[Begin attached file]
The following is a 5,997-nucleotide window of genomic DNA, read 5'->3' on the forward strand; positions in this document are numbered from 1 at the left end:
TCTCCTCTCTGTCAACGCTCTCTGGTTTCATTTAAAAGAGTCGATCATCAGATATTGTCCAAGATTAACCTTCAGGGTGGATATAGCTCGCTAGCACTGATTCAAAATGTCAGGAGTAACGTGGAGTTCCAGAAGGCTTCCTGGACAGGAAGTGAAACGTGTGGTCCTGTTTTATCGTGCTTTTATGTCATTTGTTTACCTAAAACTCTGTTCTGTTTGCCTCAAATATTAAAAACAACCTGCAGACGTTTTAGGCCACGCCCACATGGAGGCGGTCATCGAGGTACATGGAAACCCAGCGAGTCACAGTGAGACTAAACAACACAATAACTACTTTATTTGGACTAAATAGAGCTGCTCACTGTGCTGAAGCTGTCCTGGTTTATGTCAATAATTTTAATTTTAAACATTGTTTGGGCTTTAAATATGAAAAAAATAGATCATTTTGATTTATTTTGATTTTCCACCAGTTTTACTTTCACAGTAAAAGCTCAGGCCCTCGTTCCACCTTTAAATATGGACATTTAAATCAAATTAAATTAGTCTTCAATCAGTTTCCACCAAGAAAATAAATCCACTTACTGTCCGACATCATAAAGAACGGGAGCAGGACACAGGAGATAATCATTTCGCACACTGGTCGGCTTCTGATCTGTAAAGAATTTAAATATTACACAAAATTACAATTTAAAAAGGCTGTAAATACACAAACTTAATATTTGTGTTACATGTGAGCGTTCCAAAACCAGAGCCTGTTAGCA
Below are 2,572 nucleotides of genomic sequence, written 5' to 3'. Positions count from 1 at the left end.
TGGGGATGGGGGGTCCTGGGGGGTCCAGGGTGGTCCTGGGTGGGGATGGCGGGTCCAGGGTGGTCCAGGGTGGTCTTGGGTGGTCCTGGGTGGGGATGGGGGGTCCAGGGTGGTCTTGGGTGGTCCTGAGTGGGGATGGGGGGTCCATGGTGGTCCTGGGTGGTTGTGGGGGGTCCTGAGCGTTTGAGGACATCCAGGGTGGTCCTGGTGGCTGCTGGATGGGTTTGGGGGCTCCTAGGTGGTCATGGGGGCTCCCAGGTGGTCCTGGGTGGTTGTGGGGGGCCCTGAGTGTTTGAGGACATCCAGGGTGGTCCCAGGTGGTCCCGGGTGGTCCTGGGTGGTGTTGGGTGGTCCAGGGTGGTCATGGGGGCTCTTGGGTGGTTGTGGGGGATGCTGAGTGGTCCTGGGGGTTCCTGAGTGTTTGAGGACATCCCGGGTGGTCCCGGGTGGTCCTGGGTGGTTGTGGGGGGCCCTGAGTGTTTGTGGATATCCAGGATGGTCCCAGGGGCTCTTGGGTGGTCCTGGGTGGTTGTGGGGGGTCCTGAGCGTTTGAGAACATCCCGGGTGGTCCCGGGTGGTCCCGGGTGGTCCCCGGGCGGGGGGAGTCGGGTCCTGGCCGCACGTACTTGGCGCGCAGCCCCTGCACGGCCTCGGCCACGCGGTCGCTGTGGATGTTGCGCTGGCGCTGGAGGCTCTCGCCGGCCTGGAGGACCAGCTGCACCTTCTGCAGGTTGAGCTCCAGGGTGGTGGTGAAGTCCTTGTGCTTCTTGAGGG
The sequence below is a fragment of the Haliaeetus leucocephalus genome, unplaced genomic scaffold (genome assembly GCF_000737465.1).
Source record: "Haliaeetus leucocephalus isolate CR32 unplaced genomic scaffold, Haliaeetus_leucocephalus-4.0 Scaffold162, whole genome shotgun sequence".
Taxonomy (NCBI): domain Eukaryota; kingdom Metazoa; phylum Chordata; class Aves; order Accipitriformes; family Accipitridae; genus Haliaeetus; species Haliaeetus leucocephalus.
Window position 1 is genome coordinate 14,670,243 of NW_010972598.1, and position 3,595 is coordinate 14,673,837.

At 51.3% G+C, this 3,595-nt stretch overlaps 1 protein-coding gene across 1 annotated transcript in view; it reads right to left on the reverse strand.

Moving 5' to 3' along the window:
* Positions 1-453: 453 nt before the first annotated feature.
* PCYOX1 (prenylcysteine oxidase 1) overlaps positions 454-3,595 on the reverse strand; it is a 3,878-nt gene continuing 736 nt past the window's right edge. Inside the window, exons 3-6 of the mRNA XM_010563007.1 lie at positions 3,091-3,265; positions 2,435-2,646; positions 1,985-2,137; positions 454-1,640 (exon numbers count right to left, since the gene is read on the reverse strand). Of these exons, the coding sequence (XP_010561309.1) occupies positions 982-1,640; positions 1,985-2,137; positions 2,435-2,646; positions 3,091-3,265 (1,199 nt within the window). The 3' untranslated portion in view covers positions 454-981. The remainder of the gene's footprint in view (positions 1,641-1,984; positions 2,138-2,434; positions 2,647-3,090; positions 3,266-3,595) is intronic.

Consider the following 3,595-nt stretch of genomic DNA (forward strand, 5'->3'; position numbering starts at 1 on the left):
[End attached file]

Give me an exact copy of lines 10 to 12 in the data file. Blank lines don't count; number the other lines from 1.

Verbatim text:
Moving 5' to 3' along the window:
* Positions 1-453: 453 nt before the first annotated feature.
* PCYOX1 (prenylcysteine oxidase 1) overlaps positions 454-3,595 on the reverse strand; it is a 3,878-nt gene continuing 736 nt past the window's right edge. Inside the window, exons 3-6 of the mRNA XM_010563007.1 lie at positions 3,091-3,265; positions 2,435-2,646; positions 1,985-2,137; positions 454-1,640 (exon numbers count right to left, since the gene is read on the reverse strand). Of these exons, the coding sequence (XP_010561309.1) occupies positions 982-1,640; positions 1,985-2,137; positions 2,435-2,646; positions 3,091-3,265 (1,199 nt within the window). The 3' untranslated portion in view covers positions 454-981. The remainder of the gene's footprint in view (positions 1,641-1,984; positions 2,138-2,434; positions 2,647-3,090; positions 3,266-3,595) is intronic.